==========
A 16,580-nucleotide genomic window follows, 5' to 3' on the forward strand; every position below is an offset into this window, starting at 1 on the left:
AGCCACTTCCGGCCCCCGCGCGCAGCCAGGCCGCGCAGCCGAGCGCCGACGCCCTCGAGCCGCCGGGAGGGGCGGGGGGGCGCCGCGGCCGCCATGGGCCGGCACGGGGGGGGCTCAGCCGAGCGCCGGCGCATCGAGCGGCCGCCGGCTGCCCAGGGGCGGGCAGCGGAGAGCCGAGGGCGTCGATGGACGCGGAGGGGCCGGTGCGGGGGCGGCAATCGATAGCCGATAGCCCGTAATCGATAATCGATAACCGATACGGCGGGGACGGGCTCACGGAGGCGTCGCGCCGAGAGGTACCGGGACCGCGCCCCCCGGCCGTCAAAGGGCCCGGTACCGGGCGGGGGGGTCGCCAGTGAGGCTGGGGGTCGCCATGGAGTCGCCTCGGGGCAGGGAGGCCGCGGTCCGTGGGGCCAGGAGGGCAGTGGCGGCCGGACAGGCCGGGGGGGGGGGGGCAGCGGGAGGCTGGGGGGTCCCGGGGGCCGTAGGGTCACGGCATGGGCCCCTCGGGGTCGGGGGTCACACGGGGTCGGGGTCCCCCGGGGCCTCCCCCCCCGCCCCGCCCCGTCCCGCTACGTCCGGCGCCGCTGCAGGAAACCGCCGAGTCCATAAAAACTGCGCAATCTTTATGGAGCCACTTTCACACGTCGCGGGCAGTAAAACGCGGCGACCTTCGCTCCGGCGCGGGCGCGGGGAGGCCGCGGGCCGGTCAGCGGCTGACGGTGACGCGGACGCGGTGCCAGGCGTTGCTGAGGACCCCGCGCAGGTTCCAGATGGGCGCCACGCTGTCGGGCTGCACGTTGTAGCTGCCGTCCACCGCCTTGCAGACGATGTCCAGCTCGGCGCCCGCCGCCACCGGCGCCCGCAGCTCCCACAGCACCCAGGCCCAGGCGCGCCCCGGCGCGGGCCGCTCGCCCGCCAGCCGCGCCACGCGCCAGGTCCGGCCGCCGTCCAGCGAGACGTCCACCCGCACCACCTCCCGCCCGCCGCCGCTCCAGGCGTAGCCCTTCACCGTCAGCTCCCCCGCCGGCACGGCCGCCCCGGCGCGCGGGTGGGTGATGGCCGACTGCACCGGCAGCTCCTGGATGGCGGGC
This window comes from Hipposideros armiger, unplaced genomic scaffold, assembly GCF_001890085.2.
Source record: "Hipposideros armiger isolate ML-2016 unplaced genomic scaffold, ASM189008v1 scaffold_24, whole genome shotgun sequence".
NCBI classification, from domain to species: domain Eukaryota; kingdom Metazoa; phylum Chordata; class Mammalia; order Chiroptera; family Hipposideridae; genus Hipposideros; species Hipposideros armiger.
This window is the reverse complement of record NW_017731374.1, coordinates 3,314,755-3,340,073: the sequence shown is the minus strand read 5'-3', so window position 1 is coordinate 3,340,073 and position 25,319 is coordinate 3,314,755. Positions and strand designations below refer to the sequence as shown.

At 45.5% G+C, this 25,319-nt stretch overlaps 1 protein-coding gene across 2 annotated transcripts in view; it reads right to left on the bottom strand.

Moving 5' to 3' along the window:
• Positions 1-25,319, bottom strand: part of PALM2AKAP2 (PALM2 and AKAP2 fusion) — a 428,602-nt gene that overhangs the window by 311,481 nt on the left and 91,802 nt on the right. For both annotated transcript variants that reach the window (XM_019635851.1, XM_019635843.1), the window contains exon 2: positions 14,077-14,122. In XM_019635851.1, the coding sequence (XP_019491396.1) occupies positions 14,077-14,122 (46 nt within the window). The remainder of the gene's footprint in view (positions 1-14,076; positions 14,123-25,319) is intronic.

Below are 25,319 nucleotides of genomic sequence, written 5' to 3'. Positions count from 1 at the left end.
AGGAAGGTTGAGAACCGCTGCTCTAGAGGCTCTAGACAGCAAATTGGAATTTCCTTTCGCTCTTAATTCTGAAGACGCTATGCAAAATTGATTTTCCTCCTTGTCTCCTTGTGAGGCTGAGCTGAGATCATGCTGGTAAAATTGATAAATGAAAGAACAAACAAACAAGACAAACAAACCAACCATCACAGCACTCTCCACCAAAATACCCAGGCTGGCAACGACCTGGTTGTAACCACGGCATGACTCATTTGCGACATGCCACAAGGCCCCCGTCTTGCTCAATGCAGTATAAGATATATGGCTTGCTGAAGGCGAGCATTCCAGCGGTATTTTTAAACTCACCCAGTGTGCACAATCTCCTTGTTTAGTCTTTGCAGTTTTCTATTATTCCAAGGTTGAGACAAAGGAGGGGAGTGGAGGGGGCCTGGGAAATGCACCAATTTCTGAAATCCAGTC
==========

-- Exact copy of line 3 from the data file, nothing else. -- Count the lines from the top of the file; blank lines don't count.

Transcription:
This window comes from Hipposideros armiger, unplaced genomic scaffold, assembly GCF_001890085.2.